More than 400 persons attending a U.S. Department of Agriculture farm bill forum featuring Sec. Mike Johanns crowded into a Western Washington University auditorium near Spokane on Thursday.
At the secretaryâ€™s 21st appearance to hear farm bill comments nationally, a strong contingent of wheat interests common to the eastern Washington area was obvious.
Comments from agricultural interests ranged included criticism of the Conservation Reserve Program by Colfax, Wash., farmer Jack Ensley. He told Johanns that wheat farmers now can raise crops while conserving soil. "I believe that since we can do that it does away with the need for CRP," he said.
A statement by U.S. Senator Patty Murray raised concern over "market distortion caused by lowering the soft white wheat loan rate," which she said has inflicted harm on Washington wheat growers.
Gretchen Borck, Washington Association of Wheat Growers state executive, urged Johanns to view the audience as a "room full of endangered species," referring to the farmers present.
"Unless we have a level international open market â€¦ you are looking at an industry that will be part of the history that built this nation, but not one that maintains this nation with the safest, cheapest food in the world," Borck said.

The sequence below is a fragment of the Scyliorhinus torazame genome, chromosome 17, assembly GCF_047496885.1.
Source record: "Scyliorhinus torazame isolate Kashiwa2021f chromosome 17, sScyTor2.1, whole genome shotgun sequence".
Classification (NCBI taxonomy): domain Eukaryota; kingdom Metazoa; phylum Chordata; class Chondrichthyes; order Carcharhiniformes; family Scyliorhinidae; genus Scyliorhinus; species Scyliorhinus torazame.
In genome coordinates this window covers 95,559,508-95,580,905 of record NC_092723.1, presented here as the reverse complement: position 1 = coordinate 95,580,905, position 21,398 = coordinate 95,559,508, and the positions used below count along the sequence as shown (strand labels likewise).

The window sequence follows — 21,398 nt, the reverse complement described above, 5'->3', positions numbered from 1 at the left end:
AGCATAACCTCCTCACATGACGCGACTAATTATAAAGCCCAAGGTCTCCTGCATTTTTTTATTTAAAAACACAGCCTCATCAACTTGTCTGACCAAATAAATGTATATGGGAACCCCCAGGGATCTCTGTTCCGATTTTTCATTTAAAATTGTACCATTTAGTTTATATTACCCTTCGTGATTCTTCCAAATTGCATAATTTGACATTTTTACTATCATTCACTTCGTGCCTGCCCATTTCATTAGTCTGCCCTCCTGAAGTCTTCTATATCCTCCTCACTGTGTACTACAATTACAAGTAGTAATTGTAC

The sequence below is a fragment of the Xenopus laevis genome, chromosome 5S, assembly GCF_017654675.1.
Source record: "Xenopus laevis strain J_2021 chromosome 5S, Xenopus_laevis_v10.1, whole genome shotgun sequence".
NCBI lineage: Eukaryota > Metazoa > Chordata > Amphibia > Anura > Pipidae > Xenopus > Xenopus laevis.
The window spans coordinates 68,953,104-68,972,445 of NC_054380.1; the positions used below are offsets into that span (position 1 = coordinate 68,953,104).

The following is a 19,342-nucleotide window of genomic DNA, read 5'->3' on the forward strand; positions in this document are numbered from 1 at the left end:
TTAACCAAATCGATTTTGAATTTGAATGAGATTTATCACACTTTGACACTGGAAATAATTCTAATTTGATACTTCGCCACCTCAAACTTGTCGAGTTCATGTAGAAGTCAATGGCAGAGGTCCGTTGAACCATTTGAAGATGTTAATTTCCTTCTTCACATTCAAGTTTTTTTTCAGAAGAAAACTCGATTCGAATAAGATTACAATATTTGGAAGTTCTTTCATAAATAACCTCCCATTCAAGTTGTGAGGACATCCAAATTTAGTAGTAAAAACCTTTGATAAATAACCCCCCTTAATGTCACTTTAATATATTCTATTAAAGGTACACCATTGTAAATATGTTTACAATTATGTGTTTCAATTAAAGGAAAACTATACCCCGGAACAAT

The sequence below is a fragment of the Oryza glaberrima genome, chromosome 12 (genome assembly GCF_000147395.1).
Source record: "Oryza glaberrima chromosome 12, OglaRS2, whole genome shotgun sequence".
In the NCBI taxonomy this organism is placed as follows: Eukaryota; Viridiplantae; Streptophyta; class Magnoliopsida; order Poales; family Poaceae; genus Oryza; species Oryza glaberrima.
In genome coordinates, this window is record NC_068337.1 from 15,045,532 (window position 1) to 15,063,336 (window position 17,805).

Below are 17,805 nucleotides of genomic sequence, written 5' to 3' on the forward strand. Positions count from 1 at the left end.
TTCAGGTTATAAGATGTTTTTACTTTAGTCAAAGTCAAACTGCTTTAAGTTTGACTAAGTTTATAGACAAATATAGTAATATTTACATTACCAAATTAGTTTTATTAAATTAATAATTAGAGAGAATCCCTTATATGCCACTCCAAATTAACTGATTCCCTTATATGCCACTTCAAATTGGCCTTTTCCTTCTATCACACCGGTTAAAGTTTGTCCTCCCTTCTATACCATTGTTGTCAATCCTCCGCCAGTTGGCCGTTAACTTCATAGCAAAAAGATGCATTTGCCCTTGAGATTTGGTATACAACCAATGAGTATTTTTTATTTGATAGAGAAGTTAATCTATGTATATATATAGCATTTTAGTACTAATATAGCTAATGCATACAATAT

Johanns announced that Washington will receive several grants from a new USDA allocation of $5 million. The competitive grants were made to 27 organizations in 19 states.
"These grants will help provide nutritious food to low income people, and help communities become more self-reliant," he said. Another $5 million grant was announced to assist disadvantaged farmers and ranchers in acquisition and operation of ranches and farms.
"The Center for Latino Farmers in Yakima, Wash., will receive $300,000," he said.
Johanns traveled to Missouri for his final forum last Friday.
"It has been an unbelievable experience traveling all over the country," he said. "We have gotten nearly unanimous applause for what we are doing in conservation."
"I have not received a single negative comment about what we are doing in rural development."